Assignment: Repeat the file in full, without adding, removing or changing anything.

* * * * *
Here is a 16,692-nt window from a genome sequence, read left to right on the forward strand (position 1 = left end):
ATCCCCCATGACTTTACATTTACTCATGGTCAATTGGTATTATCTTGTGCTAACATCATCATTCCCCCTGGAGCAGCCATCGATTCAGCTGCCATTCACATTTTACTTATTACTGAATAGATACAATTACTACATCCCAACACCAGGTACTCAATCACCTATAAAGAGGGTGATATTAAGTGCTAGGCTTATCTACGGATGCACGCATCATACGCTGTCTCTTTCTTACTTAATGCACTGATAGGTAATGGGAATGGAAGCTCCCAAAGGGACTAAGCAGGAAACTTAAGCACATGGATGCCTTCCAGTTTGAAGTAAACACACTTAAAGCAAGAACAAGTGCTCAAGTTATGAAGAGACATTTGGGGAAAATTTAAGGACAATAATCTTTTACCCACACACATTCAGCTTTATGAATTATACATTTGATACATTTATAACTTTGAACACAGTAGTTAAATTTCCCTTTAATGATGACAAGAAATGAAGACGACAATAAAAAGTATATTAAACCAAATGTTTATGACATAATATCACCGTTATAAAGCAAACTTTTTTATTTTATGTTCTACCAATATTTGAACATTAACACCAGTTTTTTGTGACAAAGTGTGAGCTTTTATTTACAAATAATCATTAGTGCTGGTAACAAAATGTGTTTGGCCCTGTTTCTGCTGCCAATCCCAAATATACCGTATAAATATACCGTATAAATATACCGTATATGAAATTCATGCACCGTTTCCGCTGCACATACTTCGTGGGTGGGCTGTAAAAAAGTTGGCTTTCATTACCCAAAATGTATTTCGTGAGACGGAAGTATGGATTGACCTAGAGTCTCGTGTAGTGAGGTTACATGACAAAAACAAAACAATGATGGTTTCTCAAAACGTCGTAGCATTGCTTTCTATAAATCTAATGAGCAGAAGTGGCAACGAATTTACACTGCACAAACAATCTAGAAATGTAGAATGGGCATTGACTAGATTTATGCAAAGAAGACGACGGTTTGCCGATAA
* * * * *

Here is a 16,692-nt window from a genome sequence, read left to right on the forward strand (position 1 = left end):
ATCCCCCATGACTTTACATTTACTCATGGTCAATTGGTATTATCTTGTGCTAACATCATCATTCCCCCTGGAGCAGCCATCGATTCAGCTGCCATTCACATTTTACTTATTACTGAATAGATACAATTACTACATCCCAACACCAGGTACTCAATCACCTATAAAGAGGGTGATATTAAGTGCTAGGCTTATCTACGGATGCACGCATCATACGCTGTCTCTTTCTTACTTAATGCACTGATAGGTAATGGGAATGGAAGCTCCCAAAGGGACTAAGCAGGAAACTTAAGCACATGGATGCCTTCCAGTTTGAAGTAAACACACTTAAAGCAAGAACAAGTGCTCAAGTTATGAAGAGACATTTGGGGAAAATTTAAGGACAATAATCTTTTACCCACACACATTCAGCTTTATGAATTATACATTTGATACATTTATAACTTTGAACACAGTAGTTAAATTTCCCTTTAATGATGACAAGAAATGAAGACGACAATAAAAAGTATATTAAACCAAATGTTTATGACATAATATCACCGTTATAAAGCAAACTTTTTTATTTTATGTTCTACCAATATTTGAACATTAACACCAGTTTTTTGTGACAAAGTGTGAGCTTTTATTTACAAATAATCATTAGTGCTGGTAACAAAATGTGTTTGGCCCTGTTTCTGCTGCCAATCCCAAATATACCGTATAAATATACCGTATAAATATACCGTATATGAAATTCATGCACCGTTTCCGCTGCACATACTTCGTGGGTGGGCTGTAAAAAAGTTGGCTTTCATTACCCAAAATGTATTTCGTGAGACGGAAGTATGGATTGACCTAGAGTCTCGTGTAGTGAGGTTACATGACAAAAACAAAACAATGATGGTTTCTCAAAACGTCGTAGCATTGCTTTCTATAAATCTAATGAGCAGAAGTGGCAACGAATTTACACTGCACAAACAATCTAGAAATGTAGAATGGGCATTGACTAGATTTATGCAAAGAAGACGACGGTTTGCCGATAA